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In the northernmost boreal forests of Alaska, where trees and tundra meet, Griffin and his students have installed thirty-six dendrometers on white spruce trees. There, warming is occurring two to three times faster than the global average, and the tree line is predicted to drift north as temperatures rise. This may or may not be a boon for spruces; nobody knows much about what controls tree growth at the northern tree line. It could be that—even if forest fires or new pests don’t harm them—warmer weather will weaken the integrity of the trees’ structure. “The complexity of biological systems makes prediction difficult, and in ecology that complexity just radiates,” Griffin said. “Everything is connected to everything else.” Detailed data can reveal connections that would otherwise stay hidden.
Trees, it turns out, grow mostly at night. In May, after weeks of cool spring weather, the temperature in Brooklyn spiked above eighty degrees. Logging into the EcoSensor Network, I could see that, within a few days, the cells of the London plane tree in Prospect Park had begun to divide. Every night, the wood and bark of the cambium—the cellular tissue between a tree’s bark and wood—enlarged until the sun came up. Then, during the day, as the temperature increased, the tree went through small micron-level contractions—shrinkage caused by tension in its molecules as they pulled water up from the roots and delivered it to the leaves. In the sunlight, the pores of the leaves would open, letting the water out and the carbon dioxide in—a whole tree, from roots to branches, breathing.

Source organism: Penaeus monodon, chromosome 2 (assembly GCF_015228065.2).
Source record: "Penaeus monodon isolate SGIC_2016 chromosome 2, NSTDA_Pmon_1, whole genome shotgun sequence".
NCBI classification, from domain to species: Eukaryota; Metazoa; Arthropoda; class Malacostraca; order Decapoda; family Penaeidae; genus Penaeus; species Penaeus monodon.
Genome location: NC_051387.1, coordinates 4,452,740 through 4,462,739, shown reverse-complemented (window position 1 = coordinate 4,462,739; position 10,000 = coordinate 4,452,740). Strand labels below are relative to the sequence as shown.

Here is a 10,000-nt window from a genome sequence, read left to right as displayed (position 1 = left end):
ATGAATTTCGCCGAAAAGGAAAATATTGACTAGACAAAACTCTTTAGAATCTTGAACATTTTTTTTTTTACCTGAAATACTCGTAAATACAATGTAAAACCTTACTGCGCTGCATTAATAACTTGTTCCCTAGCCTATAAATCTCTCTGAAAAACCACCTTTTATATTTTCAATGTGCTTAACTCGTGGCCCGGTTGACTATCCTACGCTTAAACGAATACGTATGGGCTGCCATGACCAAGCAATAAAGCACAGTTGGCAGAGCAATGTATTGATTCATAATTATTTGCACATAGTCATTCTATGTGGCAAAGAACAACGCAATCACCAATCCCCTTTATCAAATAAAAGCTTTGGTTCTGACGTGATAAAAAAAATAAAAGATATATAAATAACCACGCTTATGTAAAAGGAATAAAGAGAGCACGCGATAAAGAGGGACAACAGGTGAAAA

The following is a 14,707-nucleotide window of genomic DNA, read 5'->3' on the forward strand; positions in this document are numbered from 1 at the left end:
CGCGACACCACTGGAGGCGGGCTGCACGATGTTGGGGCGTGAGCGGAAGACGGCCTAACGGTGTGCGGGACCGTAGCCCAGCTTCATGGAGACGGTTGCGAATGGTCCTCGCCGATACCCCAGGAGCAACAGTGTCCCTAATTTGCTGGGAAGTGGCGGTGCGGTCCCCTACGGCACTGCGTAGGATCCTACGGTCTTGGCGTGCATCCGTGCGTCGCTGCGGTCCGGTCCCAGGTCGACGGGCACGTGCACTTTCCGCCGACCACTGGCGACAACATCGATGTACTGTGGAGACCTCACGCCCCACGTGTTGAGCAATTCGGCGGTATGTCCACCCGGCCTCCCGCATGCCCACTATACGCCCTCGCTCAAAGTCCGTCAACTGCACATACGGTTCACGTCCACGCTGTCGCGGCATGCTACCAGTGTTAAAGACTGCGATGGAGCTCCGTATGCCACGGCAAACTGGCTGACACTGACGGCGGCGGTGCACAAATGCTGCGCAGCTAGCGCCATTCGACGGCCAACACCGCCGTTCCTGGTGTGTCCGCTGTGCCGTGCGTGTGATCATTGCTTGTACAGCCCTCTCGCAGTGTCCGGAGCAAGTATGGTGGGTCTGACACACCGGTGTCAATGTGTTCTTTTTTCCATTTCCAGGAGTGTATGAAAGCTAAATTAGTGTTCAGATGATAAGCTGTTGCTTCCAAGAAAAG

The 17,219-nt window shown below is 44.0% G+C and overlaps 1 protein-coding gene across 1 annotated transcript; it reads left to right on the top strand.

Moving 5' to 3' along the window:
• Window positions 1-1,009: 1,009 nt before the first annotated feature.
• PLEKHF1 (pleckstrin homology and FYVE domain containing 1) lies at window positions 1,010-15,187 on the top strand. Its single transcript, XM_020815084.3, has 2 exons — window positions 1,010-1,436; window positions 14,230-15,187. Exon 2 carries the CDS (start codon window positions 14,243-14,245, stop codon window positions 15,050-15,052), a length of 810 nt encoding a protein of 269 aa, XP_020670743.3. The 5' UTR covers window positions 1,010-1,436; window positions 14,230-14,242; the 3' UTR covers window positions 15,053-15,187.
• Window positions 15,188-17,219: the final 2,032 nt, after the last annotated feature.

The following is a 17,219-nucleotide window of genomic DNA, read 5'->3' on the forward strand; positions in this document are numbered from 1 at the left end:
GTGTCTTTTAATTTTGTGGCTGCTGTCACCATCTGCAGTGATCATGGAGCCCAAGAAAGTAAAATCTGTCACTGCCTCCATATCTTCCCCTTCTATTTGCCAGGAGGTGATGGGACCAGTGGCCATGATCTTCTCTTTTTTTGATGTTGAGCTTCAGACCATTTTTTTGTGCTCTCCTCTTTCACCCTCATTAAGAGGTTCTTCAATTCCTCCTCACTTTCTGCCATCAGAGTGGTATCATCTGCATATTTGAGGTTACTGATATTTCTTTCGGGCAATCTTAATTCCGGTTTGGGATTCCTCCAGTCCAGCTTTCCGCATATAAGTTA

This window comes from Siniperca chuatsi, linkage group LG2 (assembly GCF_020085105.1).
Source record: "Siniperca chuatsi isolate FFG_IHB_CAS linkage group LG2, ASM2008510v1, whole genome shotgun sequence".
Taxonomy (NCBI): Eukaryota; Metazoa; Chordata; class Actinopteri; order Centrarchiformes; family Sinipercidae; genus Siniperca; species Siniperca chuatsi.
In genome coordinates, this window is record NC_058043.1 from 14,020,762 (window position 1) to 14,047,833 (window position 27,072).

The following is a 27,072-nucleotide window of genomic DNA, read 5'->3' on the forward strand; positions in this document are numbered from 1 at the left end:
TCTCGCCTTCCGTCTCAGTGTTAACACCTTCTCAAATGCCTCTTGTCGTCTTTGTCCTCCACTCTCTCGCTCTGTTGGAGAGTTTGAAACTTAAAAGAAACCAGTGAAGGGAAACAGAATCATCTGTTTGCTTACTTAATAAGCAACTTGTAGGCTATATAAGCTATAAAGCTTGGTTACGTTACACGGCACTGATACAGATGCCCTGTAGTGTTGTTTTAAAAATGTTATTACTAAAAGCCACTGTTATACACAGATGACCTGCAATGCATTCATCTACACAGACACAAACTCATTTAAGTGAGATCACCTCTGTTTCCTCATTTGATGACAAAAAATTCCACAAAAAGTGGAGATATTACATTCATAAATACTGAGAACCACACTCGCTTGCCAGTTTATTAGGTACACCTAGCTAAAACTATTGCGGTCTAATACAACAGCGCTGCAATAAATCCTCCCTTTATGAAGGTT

“You walk by a tree every day and it looks the same as it did yesterday, as it does tomorrow and the next day, and you hardly realize it’s alive,” Griffin told me. “I have this pipe dream that people will appreciate trees as living, growing, changing, responding organisms instead of seeing them as static on the day-to-day time scale.” I sometimes checked on my tree half a dozen times a day, seeing in the data a vitality I hadn’t recognized before. I made frequent visits to the park, checking on some nest-building sparrows and running my hand over the tree’s mottled bark.
One afternoon, a light rain became a torrential downpour. The wind blew one of two sparrow nests on a branch to the ground. As the thunderstorm arrived, the plane tree’s roots seemed to take a long drink: in a single minute, from 2:42 to 2:43 P.M., the tree’s trunk grew nearly five millimetres. At 6:13 P.M., thunder boomed, drowning out the sound of an ambulance on Ocean Avenue; at 6:40 P.M., the rain seemed to fall horizontally, and the tree grew another three millimetres. I was sitting under it, on a rock, watching as the raindrops faded. A mute swan swam past on the way back to its nest, and two catbirds scavenged the ground, pecking in the gathering darkness. At 8:19 P.M., the sun set and the birds disappeared into the canopy. I went home. The data shows that, long after I left, the tree continued to contract and expand by fractions of millimetres, minute by minute. It is at least a hundred and forty-five years old.